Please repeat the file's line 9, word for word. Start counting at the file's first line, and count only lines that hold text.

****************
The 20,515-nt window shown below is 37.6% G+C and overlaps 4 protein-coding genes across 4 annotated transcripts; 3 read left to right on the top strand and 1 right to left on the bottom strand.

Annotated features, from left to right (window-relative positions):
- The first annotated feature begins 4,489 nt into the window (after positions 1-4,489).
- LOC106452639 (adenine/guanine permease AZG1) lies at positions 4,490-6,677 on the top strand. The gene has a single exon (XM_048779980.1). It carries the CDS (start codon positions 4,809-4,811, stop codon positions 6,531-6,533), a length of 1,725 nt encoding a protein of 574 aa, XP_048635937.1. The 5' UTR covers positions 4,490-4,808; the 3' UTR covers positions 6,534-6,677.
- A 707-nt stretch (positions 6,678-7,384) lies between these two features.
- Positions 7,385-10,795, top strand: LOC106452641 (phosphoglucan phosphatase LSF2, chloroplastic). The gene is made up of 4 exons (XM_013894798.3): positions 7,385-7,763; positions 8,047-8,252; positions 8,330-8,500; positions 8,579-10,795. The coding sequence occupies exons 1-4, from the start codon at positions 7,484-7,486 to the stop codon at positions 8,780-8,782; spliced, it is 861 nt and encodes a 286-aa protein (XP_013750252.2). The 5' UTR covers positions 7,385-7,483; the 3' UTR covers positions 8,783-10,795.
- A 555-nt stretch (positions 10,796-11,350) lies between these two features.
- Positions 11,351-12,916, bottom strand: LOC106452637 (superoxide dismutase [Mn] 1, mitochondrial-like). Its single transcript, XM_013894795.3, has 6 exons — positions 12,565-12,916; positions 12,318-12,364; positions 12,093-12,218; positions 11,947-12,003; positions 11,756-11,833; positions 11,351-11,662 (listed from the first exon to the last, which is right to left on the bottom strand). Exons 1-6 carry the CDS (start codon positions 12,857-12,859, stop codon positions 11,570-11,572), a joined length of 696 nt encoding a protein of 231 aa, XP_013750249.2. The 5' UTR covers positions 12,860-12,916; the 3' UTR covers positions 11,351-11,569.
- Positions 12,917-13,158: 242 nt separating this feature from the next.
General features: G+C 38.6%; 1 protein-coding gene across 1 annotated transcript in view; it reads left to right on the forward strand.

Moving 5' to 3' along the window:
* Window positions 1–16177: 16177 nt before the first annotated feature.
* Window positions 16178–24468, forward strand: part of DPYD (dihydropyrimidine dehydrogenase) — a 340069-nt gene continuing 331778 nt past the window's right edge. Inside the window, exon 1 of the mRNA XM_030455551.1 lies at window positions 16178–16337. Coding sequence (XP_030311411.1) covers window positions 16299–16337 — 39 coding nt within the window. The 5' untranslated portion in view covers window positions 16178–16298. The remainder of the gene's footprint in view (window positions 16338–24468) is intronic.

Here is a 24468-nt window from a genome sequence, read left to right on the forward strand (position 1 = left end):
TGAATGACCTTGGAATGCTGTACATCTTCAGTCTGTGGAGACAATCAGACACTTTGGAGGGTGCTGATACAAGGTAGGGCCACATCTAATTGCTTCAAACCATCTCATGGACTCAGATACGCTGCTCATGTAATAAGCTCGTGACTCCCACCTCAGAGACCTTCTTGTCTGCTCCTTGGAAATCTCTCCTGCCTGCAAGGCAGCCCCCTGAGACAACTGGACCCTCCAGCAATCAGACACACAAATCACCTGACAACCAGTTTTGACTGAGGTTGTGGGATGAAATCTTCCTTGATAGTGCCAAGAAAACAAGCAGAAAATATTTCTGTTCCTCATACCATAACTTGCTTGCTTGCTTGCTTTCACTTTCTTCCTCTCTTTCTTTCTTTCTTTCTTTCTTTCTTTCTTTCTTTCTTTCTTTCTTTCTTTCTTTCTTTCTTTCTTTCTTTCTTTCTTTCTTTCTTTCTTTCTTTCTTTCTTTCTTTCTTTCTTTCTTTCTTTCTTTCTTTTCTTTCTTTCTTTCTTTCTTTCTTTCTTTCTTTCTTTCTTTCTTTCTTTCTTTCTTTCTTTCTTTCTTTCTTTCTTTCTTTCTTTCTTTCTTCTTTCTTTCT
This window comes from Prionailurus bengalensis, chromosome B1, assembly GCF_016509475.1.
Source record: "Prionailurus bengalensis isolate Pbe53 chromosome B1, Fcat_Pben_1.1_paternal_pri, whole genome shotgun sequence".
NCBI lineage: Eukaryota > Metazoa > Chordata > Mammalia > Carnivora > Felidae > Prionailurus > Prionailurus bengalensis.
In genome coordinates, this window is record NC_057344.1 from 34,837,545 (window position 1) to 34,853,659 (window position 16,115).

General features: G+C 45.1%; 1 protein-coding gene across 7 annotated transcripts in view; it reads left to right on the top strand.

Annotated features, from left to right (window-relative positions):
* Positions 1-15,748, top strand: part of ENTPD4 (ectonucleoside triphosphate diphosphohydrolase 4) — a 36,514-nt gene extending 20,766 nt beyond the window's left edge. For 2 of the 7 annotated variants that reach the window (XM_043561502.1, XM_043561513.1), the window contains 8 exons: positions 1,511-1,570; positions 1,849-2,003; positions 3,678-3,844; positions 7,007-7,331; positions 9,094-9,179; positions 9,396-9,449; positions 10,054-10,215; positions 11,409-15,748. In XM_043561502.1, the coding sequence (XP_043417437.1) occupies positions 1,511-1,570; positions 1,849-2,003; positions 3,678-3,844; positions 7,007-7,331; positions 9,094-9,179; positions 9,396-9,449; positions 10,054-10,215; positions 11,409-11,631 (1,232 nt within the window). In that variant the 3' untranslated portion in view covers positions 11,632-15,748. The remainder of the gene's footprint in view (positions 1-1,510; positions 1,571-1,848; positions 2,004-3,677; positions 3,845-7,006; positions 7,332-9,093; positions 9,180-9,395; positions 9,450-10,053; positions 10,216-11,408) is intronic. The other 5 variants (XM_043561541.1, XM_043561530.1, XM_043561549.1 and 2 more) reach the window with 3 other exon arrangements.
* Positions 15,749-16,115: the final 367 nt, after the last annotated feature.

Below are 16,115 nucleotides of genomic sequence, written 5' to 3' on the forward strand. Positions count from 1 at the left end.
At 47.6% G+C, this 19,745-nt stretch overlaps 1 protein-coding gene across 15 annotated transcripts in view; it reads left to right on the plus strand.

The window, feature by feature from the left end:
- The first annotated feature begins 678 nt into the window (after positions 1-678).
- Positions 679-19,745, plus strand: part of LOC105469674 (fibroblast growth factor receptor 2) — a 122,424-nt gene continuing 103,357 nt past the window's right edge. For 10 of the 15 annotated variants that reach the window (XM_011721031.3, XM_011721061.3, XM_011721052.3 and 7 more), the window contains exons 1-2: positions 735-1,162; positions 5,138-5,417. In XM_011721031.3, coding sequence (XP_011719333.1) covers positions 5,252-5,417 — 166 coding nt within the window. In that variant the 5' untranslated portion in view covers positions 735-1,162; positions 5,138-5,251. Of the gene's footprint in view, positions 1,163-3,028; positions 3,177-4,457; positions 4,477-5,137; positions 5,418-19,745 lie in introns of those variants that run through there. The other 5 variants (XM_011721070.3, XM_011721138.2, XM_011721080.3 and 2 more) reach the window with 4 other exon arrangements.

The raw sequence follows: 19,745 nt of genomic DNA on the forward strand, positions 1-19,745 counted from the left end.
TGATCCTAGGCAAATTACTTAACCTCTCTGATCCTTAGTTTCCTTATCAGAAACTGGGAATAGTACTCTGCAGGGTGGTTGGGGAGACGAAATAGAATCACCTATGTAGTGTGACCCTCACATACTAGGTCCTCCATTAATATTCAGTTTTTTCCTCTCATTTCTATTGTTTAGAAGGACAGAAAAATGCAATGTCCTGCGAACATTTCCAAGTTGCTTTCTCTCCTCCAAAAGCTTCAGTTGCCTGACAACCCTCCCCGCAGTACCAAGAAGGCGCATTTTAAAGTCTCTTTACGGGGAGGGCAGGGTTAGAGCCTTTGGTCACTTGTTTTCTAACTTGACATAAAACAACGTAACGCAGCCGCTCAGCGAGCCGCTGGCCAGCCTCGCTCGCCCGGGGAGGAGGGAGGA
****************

- Positions 12,917-13,158: 242 nt separating this feature from the next.